Well-meaning left-wing people seem to recall, at some point somewhere in Bill Maher’s 30-year talk-show career, a golden age of Maher. A time when they believed absolutely that he was their guy. It’s why every time Maher has made headlines over the years—for calling Islam “the only religion that acts like the mafia that will fucking kill you if you say the wrong thing,” or arguing that #MeToo is the new McCarthyism, or devoting a lengthy segment of self-examination to why he casually used a racist slur while talking to a US senator—someone always says, “What happened to that guy?”
Nothing happened to Bill Maher; he’s always been that guy. He named his first show Politically Incorrect in 1993 to bait the left. Sure, he goes after the right as well, but not because he’s a liberal. And yet with the news last week that CNN’s CEO Chris Licht would run Maher’s “Overtime” segment at 11:30 pm on Friday, people again asked aloud, “What happened to that guy?” Twenty years ago, when ABC fired Maher for comments made to his guest Dinesh D’Souza (speaking of “always that guy”) about whether the 9/11 hijackers should be labeled “cowards” compared to our own military, people saw him as a liberal because he opposed the Iraq War and loathed President Bush.
Last month, Hollywood trade publications Puck and Variety reported that Licht had ambitions to expand CNN’s reach into late-night “news entertainment,” and considered Arsenio Hall, Jon Stewart, and Maher as possibilities. “News entertainment” is Licht’s professional comfort zone: At CBS, he rose up from highly rated morning TV to producing late night and took Stephen Colbert’s show from OK ratings to its current success.
Maher won, and it looks like he got the gig for lots of low-risk reasons. HBO and CNN have the same parent company, Warner Bros. Discovery, meaning “Overtime” costs CNN next to nothing. It also means a minimal imposition on Maher, since he already produces the 10–15 minute segment for his YouTube page. It’s put there to move his brand out from behind HBO’s subscriber-only paywall and in front of a wider online audience.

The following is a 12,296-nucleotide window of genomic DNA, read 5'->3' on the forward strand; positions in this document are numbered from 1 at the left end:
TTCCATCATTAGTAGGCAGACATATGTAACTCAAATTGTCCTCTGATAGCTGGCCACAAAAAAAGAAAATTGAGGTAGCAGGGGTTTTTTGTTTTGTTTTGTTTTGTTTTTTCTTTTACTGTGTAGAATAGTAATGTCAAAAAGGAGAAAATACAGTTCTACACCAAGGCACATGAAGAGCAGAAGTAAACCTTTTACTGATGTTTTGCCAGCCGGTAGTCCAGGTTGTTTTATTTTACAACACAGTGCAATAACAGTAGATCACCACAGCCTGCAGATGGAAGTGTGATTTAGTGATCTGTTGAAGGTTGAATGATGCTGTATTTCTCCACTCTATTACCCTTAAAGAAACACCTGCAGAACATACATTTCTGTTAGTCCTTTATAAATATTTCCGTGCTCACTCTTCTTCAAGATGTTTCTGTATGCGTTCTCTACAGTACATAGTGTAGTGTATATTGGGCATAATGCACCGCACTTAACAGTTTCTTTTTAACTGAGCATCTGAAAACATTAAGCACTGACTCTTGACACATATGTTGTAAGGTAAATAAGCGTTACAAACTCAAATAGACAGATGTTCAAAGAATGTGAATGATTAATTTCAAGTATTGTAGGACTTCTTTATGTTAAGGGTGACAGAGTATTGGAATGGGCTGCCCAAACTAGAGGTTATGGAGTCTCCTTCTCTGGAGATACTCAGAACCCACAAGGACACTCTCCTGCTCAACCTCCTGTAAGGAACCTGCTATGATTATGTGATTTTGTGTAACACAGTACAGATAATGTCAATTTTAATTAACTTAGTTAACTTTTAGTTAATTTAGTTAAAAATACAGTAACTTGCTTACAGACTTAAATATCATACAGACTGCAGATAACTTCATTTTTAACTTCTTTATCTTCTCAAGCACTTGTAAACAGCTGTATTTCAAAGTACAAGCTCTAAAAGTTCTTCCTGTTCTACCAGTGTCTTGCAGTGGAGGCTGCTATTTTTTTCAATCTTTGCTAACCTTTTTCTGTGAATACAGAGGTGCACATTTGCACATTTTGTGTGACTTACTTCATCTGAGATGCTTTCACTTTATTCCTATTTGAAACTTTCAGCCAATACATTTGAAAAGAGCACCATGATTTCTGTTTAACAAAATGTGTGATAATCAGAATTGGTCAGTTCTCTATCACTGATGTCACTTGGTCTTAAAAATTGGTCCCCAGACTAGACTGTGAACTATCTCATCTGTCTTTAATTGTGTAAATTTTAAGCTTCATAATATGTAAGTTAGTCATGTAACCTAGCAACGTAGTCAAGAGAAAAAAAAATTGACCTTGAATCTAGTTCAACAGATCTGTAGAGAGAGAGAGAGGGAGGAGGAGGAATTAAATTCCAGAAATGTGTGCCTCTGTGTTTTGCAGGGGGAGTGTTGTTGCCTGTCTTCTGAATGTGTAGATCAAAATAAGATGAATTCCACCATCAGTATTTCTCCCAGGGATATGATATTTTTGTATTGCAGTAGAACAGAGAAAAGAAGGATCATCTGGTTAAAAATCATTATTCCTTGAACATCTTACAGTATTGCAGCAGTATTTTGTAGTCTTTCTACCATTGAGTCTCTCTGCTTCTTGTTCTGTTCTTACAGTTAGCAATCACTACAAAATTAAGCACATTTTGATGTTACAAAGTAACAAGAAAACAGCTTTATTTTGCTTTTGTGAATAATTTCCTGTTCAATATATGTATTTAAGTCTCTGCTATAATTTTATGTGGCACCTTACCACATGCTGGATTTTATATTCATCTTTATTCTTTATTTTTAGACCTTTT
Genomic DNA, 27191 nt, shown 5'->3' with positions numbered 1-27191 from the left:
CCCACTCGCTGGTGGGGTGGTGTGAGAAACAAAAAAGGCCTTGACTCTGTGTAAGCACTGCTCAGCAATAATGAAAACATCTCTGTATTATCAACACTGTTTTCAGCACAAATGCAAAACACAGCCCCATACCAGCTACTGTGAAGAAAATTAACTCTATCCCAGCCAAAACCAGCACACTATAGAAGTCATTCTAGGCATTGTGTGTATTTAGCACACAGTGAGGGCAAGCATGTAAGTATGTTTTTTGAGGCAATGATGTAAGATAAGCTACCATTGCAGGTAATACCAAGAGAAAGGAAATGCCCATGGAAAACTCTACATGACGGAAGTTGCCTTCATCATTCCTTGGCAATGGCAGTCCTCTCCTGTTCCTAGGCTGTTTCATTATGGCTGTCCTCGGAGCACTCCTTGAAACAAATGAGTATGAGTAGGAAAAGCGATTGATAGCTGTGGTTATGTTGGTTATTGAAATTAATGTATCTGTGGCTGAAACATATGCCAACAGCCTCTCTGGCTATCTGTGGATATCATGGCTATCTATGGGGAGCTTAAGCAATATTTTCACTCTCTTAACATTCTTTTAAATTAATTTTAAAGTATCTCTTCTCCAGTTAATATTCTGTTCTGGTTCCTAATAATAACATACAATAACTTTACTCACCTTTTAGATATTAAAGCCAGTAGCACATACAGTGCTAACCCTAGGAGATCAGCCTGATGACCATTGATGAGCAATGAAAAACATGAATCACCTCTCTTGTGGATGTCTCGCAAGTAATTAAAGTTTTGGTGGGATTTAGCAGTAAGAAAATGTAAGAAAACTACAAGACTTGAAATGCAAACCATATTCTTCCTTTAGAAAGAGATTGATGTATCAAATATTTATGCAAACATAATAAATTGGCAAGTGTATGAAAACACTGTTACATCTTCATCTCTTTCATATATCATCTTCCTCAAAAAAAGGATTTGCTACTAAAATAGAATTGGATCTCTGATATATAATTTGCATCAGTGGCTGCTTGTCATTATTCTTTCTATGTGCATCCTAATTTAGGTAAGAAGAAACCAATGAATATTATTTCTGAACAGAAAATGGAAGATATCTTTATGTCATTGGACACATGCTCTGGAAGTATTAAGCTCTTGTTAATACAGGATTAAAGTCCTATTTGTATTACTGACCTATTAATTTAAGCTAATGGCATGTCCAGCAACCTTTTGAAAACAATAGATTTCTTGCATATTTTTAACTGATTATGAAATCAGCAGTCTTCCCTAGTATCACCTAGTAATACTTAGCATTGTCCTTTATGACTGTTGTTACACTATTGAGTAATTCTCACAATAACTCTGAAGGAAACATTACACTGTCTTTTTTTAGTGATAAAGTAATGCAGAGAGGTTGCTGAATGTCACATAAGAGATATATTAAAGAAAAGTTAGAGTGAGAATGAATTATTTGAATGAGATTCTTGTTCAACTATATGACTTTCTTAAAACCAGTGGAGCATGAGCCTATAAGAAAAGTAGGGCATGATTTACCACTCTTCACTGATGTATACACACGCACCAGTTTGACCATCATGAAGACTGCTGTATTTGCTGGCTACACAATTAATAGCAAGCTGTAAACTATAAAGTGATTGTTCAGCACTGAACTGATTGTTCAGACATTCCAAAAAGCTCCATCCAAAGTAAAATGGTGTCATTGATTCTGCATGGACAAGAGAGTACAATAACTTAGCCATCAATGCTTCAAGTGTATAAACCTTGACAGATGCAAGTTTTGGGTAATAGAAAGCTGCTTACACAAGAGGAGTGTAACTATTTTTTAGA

The other element of low-risk appeal here for CNN is Maher himself, an apparently uncancellable comic force of nature despite decades of controversy. Maher survives because he’s built an audience of fans who agree with him or have developed a herd immunity to his more obnoxious asides, like calling President Obama “President Sanford and Son.” Throughout the Obama years, Maher found any number of ways to stereotype the president, yet suffered little consequence. “I thought when we elected a Black president, we were going to get a Black president,” Maher said during the British Petroleum oil spill. “I want him in a meeting with the BP CEOs, you know, where he lifts up his shirt where you can see the gun in his pants. That’s—‘We’ve got a motherfucking problem here?’ Shoot somebody in the foot.”
None of it slowed Maher down, and yet he could never figure out why Obama refused to go on Real Time. Maher eventually resorted to begging Obama with a public petition until the president relented at the end of his second term. A joke like that—using a hip-hop gangster stereotype to address environmental issues—is how Maher continues to portray himself as iconoclastic while pandering to the most basic liberal policy goals (i.e., boldly coming out against oil spills). It’s the sort of faux-edginess that prompts people to ask, “What happened to that guy?”
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Thirty years is a long time to survive in late night. That’s why CNN chose to bank on Maher’s low-cost, low-risk, durable presence to give the network a foothold in answering Fox’s right-wing late-night breakout hit, Gutfeld! Greg Gutfeld, the show’s namesake host, tops not only his cable rivals but also the broadcast network shows of Colbert, Jimmy Kimmel, and Jimmy Fallon.